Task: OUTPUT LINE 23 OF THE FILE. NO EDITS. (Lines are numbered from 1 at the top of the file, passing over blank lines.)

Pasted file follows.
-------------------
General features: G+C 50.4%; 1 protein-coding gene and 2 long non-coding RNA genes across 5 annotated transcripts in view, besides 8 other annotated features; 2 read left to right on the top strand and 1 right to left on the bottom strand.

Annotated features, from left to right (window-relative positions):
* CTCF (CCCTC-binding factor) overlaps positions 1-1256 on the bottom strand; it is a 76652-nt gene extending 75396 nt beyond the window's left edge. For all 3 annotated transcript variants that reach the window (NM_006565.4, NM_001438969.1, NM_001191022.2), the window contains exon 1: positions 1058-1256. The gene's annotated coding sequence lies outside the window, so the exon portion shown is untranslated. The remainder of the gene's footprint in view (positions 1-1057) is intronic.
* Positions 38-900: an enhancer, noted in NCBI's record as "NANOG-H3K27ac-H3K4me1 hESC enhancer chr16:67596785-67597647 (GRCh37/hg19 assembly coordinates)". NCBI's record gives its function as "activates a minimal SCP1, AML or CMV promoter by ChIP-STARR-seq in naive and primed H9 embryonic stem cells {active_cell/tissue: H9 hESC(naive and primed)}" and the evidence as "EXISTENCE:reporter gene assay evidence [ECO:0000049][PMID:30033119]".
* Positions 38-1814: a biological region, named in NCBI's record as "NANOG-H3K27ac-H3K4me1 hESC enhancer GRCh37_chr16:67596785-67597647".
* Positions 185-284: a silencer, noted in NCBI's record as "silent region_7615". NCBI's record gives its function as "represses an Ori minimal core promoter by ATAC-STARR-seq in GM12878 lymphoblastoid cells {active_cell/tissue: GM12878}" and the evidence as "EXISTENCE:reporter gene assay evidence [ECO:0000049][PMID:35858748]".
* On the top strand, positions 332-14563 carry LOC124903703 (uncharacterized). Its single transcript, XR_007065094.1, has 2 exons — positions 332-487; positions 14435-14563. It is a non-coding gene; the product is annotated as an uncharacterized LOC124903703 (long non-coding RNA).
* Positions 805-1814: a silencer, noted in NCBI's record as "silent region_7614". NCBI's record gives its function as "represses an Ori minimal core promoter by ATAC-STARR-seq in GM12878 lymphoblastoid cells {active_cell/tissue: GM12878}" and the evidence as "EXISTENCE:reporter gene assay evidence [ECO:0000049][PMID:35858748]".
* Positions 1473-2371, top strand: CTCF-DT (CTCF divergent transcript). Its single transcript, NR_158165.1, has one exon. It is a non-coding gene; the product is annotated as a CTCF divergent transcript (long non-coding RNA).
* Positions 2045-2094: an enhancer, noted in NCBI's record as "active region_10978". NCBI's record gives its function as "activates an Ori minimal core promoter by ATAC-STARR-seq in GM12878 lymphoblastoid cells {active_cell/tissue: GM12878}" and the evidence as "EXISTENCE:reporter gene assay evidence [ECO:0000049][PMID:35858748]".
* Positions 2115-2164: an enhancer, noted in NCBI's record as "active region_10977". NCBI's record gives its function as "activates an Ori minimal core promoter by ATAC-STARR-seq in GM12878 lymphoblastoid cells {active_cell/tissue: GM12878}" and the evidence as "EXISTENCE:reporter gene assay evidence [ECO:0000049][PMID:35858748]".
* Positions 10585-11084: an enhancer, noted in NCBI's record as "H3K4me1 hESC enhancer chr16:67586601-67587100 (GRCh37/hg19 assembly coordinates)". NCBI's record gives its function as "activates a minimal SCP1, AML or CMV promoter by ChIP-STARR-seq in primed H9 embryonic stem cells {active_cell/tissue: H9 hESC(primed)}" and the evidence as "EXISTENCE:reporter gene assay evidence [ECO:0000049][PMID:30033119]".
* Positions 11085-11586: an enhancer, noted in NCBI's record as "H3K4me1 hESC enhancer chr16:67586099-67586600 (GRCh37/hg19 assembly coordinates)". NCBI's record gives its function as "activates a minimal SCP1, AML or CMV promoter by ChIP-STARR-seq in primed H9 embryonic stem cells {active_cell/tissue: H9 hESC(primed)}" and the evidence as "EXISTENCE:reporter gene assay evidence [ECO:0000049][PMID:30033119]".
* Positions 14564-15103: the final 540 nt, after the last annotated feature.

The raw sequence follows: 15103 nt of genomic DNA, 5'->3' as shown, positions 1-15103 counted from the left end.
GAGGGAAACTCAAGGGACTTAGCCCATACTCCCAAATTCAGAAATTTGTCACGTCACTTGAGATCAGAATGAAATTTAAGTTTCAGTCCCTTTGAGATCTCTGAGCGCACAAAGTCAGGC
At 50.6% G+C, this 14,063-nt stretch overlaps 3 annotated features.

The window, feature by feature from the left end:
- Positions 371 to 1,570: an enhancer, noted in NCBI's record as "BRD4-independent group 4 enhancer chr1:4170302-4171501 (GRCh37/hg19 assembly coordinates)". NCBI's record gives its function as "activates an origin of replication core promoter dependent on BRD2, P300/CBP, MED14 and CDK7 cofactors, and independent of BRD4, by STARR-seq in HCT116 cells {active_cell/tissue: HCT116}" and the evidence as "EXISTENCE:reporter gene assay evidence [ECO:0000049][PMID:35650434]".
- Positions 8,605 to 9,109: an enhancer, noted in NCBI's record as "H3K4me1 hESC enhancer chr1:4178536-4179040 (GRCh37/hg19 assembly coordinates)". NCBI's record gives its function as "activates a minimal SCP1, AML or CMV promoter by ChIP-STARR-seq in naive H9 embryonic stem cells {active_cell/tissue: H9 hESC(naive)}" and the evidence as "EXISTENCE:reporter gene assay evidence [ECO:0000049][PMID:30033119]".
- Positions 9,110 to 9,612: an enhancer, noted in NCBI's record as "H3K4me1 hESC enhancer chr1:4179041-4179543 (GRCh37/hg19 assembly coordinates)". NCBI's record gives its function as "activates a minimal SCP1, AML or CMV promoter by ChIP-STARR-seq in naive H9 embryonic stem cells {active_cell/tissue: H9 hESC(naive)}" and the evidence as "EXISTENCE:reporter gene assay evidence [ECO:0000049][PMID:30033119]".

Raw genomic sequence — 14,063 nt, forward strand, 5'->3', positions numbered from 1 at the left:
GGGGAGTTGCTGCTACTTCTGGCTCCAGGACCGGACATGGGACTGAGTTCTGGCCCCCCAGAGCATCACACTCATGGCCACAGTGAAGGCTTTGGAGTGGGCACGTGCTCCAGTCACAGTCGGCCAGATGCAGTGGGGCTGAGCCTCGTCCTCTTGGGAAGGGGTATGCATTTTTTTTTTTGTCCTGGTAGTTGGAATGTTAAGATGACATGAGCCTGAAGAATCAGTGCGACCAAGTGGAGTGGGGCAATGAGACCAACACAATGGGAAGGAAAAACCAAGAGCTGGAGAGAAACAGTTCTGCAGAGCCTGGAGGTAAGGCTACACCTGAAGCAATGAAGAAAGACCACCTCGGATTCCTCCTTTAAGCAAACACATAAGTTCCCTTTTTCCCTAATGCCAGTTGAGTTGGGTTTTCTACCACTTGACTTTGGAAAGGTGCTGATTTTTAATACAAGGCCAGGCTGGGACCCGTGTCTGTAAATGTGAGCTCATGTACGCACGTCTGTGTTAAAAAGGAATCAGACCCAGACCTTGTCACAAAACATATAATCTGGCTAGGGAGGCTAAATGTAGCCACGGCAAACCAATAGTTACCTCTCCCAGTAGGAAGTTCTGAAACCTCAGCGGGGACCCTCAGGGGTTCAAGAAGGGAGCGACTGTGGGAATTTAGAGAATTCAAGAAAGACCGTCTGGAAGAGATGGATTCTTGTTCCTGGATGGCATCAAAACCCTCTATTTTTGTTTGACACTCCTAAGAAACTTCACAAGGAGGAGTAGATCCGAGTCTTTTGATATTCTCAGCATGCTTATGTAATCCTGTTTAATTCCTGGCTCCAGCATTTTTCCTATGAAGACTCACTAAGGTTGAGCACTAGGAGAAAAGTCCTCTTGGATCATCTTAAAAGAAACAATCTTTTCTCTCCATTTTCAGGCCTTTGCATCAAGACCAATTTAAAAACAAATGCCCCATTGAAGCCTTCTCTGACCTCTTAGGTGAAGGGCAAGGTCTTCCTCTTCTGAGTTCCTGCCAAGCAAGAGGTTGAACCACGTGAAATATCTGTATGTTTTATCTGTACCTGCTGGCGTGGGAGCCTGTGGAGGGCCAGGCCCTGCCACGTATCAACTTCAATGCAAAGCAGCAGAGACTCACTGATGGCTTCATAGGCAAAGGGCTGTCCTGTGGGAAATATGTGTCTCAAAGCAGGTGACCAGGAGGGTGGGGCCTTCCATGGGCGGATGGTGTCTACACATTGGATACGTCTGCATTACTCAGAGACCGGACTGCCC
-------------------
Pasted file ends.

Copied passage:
GGGGAGTTGCTGCTACTTCTGGCTCCAGGACCGGACATGGGACTGAGTTCTGGCCCCCCAGAGCATCACACTCATGGCCACAGTGAAGGCTTTGGAGTGGGCACGTGCTCCAGTCACAGTCGGCCAGATGCAGTGGGGCTGAGCCTCGTCCTCTTGGGAAGGGGTATGCATTTTTTTTTTTGTCCTGGTAGTTGGAATGTTAAGATGACATGAGCCTGAAGAATCAGTGCGACCAAGTGGAGTGGGGCAATGAGACCAACACAATGGGAAGGAAAAACCAAGAGCTGGAGAGAAACAGTTCTGCAGAGCCTGGAGGTAAGGCTACACCTGAAGCAATGAAGAAAGACCACCTCGGATTCCTCCTTTAAGCAAACACATAAGTTCCCTTTTTCCCTAATGCCAGTTGAGTTGGGTTTTCTACCACTTGACTTTGGAAAGGTGCTGATTTTTAATACAAGGCCAGGCTGGGACCCGTGTCTGTAAATGTGAGCTCATGTACGCACGTCTGTGTTAAAAAGGAATCAGACCCAGACCTTGTCACAAAACATATAATCTGGCTAGGGAGGCTAAATGTAGCCACGGCAAACCAATAGTTACCTCTCCCAGTAGGAAGTTCTGAAACCTCAGCGGGGACCCTCAGGGGTTCAAGAAGGGAGCGACTGTGGGAATTTAGAGAATTCAAGAAAGACCGTCTGGAAGAGATGGATTCTTGTTCCTGGATGGCATCAAAACCCTCTATTTTTGTTTGACACTCCTAAGAAACTTCACAAGGAGGAGTAGATCCGAGTCTTTTGATATTCTCAGCATGCTTATGTAATCCTGTTTAATTCCTGGCTCCAGCATTTTTCCTATGAAGACTCACTAAGGTTGAGCACTAGGAGAAAAGTCCTCTTGGATCATCTTAAAAGAAACAATCTTTTCTCTCCATTTTCAGGCCTTTGCATCAAGACCAATTTAAAAACAAATGCCCCATTGAAGCCTTCTCTGACCTCTTAGGTGAAGGGCAAGGTCTTCCTCTTCTGAGTTCCTGCCAAGCAAGAGGTTGAACCACGTGAAATATCTGTATGTTTTATCTGTACCTGCTGGCGTGGGAGCCTGTGGAGGGCCAGGCCCTGCCACGTATCAACTTCAATGCAAAGCAGCAGAGACTCACTGATGGCTTCATAGGCAAAGGGCTGTCCTGTGGGAAATATGTGTCTCAAAGCAGGTGACCAGGAGGGTGGGGCCTTCCATGGGCGGATGGTGTCTACACATTGGATACGTCTGCATTACTCAGAGACCGGACTGCCC